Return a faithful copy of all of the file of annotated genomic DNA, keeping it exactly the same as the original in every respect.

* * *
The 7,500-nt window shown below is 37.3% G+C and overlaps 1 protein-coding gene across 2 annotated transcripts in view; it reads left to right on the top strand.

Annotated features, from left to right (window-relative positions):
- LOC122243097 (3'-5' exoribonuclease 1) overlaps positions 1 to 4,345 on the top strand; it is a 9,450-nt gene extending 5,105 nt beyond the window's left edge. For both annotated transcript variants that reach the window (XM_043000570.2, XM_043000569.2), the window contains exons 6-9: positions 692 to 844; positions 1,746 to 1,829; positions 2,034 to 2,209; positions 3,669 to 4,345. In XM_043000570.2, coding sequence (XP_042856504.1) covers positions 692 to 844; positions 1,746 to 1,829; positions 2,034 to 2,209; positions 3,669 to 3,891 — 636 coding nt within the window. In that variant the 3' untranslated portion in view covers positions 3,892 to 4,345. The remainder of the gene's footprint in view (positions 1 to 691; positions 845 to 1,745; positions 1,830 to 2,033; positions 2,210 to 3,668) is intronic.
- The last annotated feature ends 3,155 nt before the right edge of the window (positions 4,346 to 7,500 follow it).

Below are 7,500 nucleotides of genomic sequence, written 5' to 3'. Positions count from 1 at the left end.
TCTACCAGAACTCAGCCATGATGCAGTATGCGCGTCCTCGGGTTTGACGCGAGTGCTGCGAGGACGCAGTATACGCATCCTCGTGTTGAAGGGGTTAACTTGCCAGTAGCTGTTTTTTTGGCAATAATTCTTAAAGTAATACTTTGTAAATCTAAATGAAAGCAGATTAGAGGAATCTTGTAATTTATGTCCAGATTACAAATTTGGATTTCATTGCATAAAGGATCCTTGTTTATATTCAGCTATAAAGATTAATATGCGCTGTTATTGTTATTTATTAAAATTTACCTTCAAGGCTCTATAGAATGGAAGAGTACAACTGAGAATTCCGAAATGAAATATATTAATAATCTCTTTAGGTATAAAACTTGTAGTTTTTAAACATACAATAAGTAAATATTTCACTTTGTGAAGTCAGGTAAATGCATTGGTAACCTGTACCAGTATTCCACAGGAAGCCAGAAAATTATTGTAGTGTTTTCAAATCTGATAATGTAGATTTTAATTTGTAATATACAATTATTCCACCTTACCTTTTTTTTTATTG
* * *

The 7,500-nt window shown below is 37.3% G+C and overlaps 1 protein-coding gene across 2 annotated transcripts in view; it reads left to right on the top strand.

Annotated features, from left to right (window-relative positions):
- LOC122243097 (3'-5' exoribonuclease 1) overlaps positions 1 to 4,345 on the top strand; it is a 9,450-nt gene extending 5,105 nt beyond the window's left edge. For both annotated transcript variants that reach the window (XM_043000570.2, XM_043000569.2), the window contains exons 6-9: positions 692 to 844; positions 1,746 to 1,829; positions 2,034 to 2,209; positions 3,669 to 4,345. In XM_043000570.2, coding sequence (XP_042856504.1) covers positions 692 to 844; positions 1,746 to 1,829; positions 2,034 to 2,209; positions 3,669 to 3,891 — 636 coding nt within the window. In that variant the 3' untranslated portion in view covers positions 3,892 to 4,345. The remainder of the gene's footprint in view (positions 1 to 691; positions 845 to 1,745; positions 1,830 to 2,033; positions 2,210 to 3,668) is intronic.
- The last annotated feature ends 3,155 nt before the right edge of the window (positions 4,346 to 7,500 follow it).

Below are 7,500 nucleotides of genomic sequence, written 5' to 3'. Positions count from 1 at the left end.
TCTACCAGAACTCAGCCATGATGCAGTATGCGCGTCCTCGGGTTTGACGCGAGTGCTGCGAGGACGCAGTATACGCATCCTCGTGTTGAAGGGGTTAACTTGCCAGTAGCTGTTTTTTTGGCAATAATTCTTAAAGTAATACTTTGTAAATCTAAATGAAAGCAGATTAGAGGAATCTTGTAATTTATGTCCAGATTACAAATTTGGATTTCATTGCATAAAGGATCCTTGTTTATATTCAGCTATAAAGATTAATATGCGCTGTTATTGTTATTTATTAAAATTTACCTTCAAGGCTCTATAGAATGGAAGAGTACAACTGAGAATTCCGAAATGAAATATATTAATAATCTCTTTAGGTATAAAACTTGTAGTTTTTAAACATACAATAAGTAAATATTTCACTTTGTGAAGTCAGGTAAATGCATTGGTAACCTGTACCAGTATTCCACAGGAAGCCAGAAAATTATTGTAGTGTTTTCAAATCTGATAATGTAGATTTTAATTTGTAATATACAATTATTCCACCTTACCTTTTTTTTTATTG